# Proving $\left(\tan^2x +\frac{1}{\tan x}\right) \left(\sin x+\cos x\right)=\left(\frac{1}{\cos x}\right)+\left(\frac{1}{sin x}\right)$

$$\left(\tan^2x +\frac{1}{\tan x}\right) \left(\sin x+\cos x\right)=\left(\frac{1}{\cos x}\right)+\left(\frac{1}{sin x}\right)$$

Can someone show me how to solve this identity and also explain the steps?

• You could try expressing everything in terms of sines and cosines, clear fractions, and see what you get. – Gerry Myerson Dec 4 '13 at 2:14
• I don't think this is true. See Wolfram – Calvin Lin Dec 4 '13 at 2:16
• It's false. Plug in $x=\pi/4$. – Doc Dec 4 '13 at 2:23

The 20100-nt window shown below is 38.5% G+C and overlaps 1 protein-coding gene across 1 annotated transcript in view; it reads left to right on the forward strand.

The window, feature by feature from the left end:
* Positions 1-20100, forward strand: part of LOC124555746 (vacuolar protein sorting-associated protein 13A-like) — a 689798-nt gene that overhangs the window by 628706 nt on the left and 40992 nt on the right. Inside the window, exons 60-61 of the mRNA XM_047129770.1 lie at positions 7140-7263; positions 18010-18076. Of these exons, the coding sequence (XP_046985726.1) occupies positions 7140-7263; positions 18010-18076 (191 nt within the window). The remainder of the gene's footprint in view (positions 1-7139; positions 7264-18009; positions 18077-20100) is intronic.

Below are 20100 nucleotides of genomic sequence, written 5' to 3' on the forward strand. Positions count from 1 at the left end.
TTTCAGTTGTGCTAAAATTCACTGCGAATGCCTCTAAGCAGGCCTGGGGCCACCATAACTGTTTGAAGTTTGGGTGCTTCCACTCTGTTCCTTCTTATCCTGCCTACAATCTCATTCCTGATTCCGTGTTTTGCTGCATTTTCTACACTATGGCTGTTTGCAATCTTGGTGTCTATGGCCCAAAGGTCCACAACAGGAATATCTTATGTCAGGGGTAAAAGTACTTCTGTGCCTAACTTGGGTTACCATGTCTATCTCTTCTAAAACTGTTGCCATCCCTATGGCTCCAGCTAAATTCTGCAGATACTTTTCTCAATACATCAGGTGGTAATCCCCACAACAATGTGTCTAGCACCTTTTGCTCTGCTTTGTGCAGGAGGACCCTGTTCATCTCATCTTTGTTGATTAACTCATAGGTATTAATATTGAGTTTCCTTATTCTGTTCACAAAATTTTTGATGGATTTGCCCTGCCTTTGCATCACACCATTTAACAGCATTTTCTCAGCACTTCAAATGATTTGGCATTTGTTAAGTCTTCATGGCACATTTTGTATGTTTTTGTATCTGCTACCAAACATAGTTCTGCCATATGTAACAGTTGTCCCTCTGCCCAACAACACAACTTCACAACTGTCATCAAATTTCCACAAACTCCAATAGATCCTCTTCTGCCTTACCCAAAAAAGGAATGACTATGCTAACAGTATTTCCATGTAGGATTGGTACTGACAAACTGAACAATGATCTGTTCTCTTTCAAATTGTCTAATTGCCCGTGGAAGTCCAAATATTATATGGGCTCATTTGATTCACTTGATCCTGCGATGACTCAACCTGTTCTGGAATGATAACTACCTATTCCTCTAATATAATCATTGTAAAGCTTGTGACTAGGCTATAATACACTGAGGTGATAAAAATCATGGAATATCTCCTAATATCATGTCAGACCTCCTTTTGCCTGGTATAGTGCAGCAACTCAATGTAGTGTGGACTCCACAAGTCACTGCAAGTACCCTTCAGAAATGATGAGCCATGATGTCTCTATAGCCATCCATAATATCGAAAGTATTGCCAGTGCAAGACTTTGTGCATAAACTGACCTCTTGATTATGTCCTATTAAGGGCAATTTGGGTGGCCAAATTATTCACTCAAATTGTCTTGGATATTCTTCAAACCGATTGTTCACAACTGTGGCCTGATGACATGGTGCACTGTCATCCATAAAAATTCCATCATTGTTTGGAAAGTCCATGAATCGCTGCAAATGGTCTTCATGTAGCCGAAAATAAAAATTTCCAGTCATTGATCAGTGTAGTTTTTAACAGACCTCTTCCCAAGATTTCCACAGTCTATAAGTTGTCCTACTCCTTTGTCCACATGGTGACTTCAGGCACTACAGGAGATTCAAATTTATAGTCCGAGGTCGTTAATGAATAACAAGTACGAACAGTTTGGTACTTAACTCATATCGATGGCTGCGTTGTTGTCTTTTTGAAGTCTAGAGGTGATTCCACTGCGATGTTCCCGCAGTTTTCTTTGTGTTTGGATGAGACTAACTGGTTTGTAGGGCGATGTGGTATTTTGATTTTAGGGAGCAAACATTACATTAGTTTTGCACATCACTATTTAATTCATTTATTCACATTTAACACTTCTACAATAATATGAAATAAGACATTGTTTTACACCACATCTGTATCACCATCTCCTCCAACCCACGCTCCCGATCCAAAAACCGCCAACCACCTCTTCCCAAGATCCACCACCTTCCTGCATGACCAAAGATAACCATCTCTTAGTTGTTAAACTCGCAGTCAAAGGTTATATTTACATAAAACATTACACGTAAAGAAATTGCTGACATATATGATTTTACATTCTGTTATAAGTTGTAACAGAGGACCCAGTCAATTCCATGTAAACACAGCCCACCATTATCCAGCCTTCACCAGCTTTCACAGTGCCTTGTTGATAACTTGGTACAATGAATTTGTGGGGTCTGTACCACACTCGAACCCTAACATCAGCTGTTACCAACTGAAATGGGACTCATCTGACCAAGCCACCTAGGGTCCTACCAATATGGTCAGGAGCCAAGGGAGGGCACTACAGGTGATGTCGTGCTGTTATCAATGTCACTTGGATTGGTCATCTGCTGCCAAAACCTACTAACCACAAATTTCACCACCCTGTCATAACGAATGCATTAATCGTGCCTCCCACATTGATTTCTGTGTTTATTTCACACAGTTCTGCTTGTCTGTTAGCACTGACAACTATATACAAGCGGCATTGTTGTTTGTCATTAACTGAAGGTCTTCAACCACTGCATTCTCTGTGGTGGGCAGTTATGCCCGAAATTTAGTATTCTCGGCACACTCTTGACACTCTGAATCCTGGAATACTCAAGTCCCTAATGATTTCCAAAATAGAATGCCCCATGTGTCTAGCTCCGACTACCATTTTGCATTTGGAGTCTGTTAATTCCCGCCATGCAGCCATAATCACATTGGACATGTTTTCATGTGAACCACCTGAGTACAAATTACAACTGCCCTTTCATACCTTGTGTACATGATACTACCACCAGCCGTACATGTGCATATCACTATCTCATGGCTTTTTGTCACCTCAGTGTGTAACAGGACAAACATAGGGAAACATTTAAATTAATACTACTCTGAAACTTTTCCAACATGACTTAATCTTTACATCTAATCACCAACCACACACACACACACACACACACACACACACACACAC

• Well, did you try to follow Gerry's suggestion above? – Doc Dec 4 '13 at 2:46
• Bet you anything you want that your $\tan^2{x}$ term should be $\tan{x}$. – Doc Dec 4 '13 at 2:51

Multiplying out on the left hand side you get: $(tan + \frac{1}{tan})\cdot (sin+cos) \\ = (\frac{sin}{cos}+\frac{cos}{sin})\cdot (sin + cos) \\ = \frac{sin^2}{cos}+ cos + sin + \frac{cos^2}{sin} \\ = \frac{sin^2}{cos}+\frac{cos^2}{cos}+\frac{sin^2}{sin}+\frac{cos^2}{sin} \\ = \frac{1}{cos}+\frac{1}{sin}.$
Hence, $(tan + \frac{1}{tan})\cdot (sin+cos) = \frac{1}{cos}+\frac{1}{sin}$. Now just apply these operators to $x$.